Robert and Elizabeth Derbyshire had four children: Polly, John Robert, Thomas Noel, and Elizabeth. Uncle Tommy was killed in a motorcycle accident at age 22 or 23. The other three all lived into old age. Here are brief accounts of them.
Auntie Polly was born August 20, 1895. I recall her as a large, big-boned woman who strongly resembled my father. I saw very little of her through my childhood because there was a falling-out at the time of Grandad's funeral.
Polly married a man named Eddie Jones, who was, or became, underground manager at the Granville colliery in Oakengates, then at the Woodside. "He worked hard and liked a pint," says Noel. They had three daughters: Molly, Betty and Isobel. Molly went off to South Africa, though she came back for Polly's funeral in 1978, where I met her. Later she came back permanently: she was living in Oakengates in July 2003. Betty married a London policeman and took to drink, dying young as a result. Isobel married a man named Ken Jones, and they live together in a pretty bungalow overlooking the ruins of Lilleshall Abbey, in Shropshire. They have no children. Polly and Eddie lived with them in their last years. Eddie died first, Polly in 1978, aged 83.
Thomas Noel was killed May 28, 1930 at age 22 or 23, while riding a motorbike. This event devastated the Derbyshire family, most especially my grandmother. ("She never recovered" — Dad.) Tommy was unmarried.
Dad liked to say that I was Uncle Tommy reincarnated, I suppose because he thought our personalities were similar.
After Grandad's death, Polly looked after Uncle Tommy's personal effects. They ultimately passed down to Cousin Isobel (as did Grandad's).
Elizabeth — "Auntie Cissie" — was born in 1910 and married a local man named Fred Derry. Fred worked for a men's clothing firm named George Orme & Son. Sometime before the Second World War he was sent to manage their store in Gold Street, Northampton, next to St. Peter's church. (It seems to have been just coincidence that both Cissie and John Robert ended up in Northampton.) Cissie and Fred lived over the store and had two children, my cousins Janet and Michael.
Sometime in the 1950s the Derrys bought a new-built house in Glastonbury Road, five minutes walk from our house in Friars Avenue. Fred went on being manager of the store until he retired. I actually worked for him for a few weeks, as a Saturday job in (I think) 1960.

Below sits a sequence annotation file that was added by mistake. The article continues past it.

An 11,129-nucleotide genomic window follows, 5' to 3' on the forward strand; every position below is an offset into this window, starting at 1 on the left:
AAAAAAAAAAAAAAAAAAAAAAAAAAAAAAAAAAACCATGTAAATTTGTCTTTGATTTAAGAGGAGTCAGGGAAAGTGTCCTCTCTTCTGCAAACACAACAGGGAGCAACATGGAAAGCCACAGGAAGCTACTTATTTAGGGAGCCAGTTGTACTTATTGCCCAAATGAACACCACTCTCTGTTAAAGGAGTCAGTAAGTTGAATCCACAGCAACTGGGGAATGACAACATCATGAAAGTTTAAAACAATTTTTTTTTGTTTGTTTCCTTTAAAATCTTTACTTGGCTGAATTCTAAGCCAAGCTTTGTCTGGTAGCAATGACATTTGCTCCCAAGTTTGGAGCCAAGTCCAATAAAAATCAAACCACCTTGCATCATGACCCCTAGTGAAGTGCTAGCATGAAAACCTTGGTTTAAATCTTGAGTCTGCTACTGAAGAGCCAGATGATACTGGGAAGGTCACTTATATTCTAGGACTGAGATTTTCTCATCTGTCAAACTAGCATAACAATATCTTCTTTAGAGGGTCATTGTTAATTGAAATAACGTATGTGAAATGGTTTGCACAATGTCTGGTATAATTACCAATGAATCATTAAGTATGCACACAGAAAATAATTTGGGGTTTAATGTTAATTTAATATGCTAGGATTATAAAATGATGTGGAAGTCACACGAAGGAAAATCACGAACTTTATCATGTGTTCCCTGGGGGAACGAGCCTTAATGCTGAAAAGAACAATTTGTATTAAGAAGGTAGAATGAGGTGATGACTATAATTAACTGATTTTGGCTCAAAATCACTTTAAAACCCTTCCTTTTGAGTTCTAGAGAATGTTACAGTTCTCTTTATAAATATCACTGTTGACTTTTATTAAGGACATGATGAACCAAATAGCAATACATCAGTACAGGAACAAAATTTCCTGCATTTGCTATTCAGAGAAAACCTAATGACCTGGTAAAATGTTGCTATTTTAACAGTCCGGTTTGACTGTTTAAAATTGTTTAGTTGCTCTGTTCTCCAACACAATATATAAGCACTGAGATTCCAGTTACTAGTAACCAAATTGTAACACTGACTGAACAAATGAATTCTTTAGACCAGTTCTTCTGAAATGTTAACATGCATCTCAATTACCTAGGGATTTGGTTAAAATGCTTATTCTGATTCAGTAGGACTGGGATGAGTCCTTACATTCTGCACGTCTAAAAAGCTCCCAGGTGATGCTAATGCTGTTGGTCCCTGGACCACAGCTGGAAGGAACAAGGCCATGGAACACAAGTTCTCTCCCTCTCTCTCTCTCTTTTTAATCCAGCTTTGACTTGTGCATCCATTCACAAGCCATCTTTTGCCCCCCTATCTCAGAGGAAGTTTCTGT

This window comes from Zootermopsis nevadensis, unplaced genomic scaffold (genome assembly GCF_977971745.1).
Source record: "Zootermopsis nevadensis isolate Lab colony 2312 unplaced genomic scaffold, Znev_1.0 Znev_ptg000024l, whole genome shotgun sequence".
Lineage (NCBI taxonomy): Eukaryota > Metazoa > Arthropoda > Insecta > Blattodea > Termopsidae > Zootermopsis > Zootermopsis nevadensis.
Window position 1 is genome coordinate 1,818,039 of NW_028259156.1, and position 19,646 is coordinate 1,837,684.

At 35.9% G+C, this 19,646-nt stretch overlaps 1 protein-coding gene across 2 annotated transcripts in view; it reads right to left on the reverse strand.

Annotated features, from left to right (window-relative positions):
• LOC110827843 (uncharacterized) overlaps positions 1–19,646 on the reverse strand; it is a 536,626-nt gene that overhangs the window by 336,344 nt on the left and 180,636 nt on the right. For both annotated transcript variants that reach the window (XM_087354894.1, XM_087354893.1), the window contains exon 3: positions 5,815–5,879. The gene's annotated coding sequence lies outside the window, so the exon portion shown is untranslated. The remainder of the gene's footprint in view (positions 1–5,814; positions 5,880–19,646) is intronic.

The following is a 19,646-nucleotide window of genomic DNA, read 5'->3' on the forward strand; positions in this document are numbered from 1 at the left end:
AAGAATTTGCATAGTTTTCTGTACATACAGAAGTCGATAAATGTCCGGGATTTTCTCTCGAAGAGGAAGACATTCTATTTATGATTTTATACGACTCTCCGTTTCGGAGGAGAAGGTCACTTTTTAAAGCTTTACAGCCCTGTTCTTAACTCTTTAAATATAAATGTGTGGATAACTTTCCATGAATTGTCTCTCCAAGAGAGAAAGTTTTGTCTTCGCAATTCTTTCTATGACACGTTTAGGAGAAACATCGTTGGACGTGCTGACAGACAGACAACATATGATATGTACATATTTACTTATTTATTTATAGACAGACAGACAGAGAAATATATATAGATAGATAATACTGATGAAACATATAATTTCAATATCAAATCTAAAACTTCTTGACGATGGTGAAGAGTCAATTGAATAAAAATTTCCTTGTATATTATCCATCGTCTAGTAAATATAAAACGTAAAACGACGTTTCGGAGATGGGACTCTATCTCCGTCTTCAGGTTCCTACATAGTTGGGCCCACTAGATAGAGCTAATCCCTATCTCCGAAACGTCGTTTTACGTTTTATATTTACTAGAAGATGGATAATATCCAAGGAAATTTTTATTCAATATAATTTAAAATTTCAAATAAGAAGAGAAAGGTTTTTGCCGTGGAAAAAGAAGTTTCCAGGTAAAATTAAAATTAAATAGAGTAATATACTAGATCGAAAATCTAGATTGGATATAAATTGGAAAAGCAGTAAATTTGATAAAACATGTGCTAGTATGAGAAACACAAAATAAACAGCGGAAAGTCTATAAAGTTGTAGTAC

Janet Derry had a brief career as an actress — I remember seeing her on TV commercials in the late 1950s — then married a Fleet Street journalist named Len Sandys (pronounced "Sands") and went to live near East Grinstead, in Surrey. They had two daughters, Alison (1964) and Joanne (1967). Alison worked in the travel industry for some years, but in late 2004 was studying for a change of career to Information Technology. In 1989 she married Michael Brown, a manager at Gatwick airport (near London). They live in Hartfield, East Sussex, on the edge of Ashdown forest — Winnie the Pooh country, as Alison points out. Alison and Michael have two daughters, Catherine and Jacqueline. Joanne married Hasan Nasr, an engineer from Jordan. They live in Richmond, Surrey, with their three children: Sarah, Ayman, and Faris.
Len Sandys died of heart disease in September 2013.
Michael was a musical prodigy, and appeared on the TV children's program All Your Own in the early 1950s. (The producer of the program was Huw Wheldon, who later rose to great heights in British TV production and management. Michael remembers him as "unctuous.") We were taken up to Glastonbury Road to watch this performance on the Derrys' TV (we didn't yet have one). Michael became a schoolmaster and married a girl named Lynne. They had two boys, Kristian and Anton. Kristian works in optics, as does his fiancee Vicki. Anton was working for a fashion designer, Antoni & Alison, in late 2004, and also has a T-shirt business of his own. He is married to Amanda; they have two boys, Ben and Luke. (Neither, adds Michael, a Star Wars fan).
Auntie Cissie died November 26, 2001, aged 91. The last remark I have heard attributed to her comes via my sister, Judith, who went to see her in the last months of her life. Cissie to Judith: "Don't live to be 91 if you can possibly avoid it."